Sunday, 12 February 2012


(An example of an expensive 'pre-cooked' & 'pre-frozen' ready-meal from a supermarket chain)

Apologies for the slight gap in posting.
I've spent most of the last year rallying against global capitalism (fail!), the DWP (fail!), Wetherspoons (fail!) and Julian Assange (partial success), so the Ten Minute Suppers took slightly more than a back-seat;
in fact I wrapped them up in an old carpet and stuck them in a trailer that I very rarely used (metaphor).

I thought for this February's Ten Minute Suppers we could have a go at making both lasagne and spaghetti bolognese, and freezing a batch so that we had a tasty, nutritious and fundamentally cheap ready meal, as & when required.


1) Brown some mince & onion.

I use beef mince, but any animal will do. The original Italian recipe uses 'osso bucco' which is literally chopped veal, or a little baby cow. I like my flesh from a grown-up beast, unless it's offal and then I want the youngest lambs available.

2) Add a tin of tomatoes.

 Some people use fresh tomatoes, passata or puree', but they're mostly posh people, and this isn't aimed at them.

3) Boil some spaghetti.

Be careful with this!
Quick Cook spaghetti takes 10minutes and costs a lot. Normal spaghetti takes 10minutes and costs a lot less.

4) Season to taste.

This is not essential, but it adds what chefs call 'flavour'.
Sugar takes the tart out of tomatoes.
Salt takes the earthiness out of the meat.
Garlic takes the saltiness out of the combined ingredients
and black pepper & mixed herbs just take the piss.

(I often sprinkle a little cheese on mine, but we will cover this next year)

Et buongiorno!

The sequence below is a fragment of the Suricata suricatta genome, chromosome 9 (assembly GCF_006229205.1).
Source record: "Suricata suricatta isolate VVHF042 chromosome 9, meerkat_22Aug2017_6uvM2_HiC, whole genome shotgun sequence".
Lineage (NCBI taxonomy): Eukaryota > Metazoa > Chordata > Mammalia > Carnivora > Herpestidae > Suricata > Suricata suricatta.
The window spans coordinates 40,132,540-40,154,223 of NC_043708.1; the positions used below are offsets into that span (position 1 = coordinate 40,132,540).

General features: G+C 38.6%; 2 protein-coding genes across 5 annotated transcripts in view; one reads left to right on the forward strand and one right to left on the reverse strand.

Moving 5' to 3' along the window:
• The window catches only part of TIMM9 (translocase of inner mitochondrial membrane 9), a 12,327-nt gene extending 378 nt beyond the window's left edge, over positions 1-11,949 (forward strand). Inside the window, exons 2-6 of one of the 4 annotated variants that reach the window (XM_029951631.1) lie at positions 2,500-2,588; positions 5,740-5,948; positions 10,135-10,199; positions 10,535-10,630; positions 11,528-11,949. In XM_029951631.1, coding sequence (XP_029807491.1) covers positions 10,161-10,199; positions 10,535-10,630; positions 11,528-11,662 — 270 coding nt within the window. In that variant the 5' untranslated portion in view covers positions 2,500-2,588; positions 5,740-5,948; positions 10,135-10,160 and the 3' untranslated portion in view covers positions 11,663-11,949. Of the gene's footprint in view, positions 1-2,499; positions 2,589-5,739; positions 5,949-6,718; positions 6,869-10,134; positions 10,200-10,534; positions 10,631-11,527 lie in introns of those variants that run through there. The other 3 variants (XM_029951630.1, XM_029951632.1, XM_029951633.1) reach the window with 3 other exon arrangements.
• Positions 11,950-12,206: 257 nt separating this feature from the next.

Spaghetti a la bolognese dans dix minuetos!


Do exactly the same but use the big, square-shaped pasta, not the long thin one.

boiling water


(February 2012)

Having been inundated with requests for some more recipes, I've decided to publish monthly from now on.
I hope you can all wait a few weeks for each one?

In answer to the letter from Jayne of Ashby-de-la-Zouch; YES! Of course you can use duck eggs in Fried Egg Sarnie (Dec 31), only make sure the bread is wide enough to cope with the egg's size. Duck eggs in the UK are traditionally larger than a basic hen's egg, regardless of whether it's 'free range'.
And to Simon of Gomshall in Surrey; I've yet to come across a cockerel's egg, and would advise caution in this purchase.

Continuing with the sandwich-theme, this month we are going to make Hot Pot-Noodle(tm.)sarnies.
Please be aware that this recipe contains very hot water.


You will need thick-sliced bread for this rare delicacy.
Any sliced bread will do, but try and buy fresh if possible.

Butter the bread.
It doesn't have to be real butter, but something that trys to emulate the taste of butter (Country Life spread, Utterly Butterly, I Can't Believe.....)is preferable to say, mayonnaisse or jam.
Boil a kettle with water, and follow the instructions on the side of the Pot Noodle(tm.)cup.
It's not too important what flavour you use.
I tend to use spicy curry, but have found chicken & mushroom just as versatile in the past.
NEVER use sweet & sour!
It's really not worth it.

When the noodles are ready (and not before!) carefully spoon them onto one side of the buttered bread.
Now fold it over, being even more careful not to lose any noodles.
I find using a plate helps with any rogue drips.

Et voila!

A nourishing & warming meal for all the family, ready in less than ten minutes!

Pot Noodle(tm.)
Sliced bread
Butter (or similar)
Boiling water

(Serves approx. 4)

No comments:

Post a Comment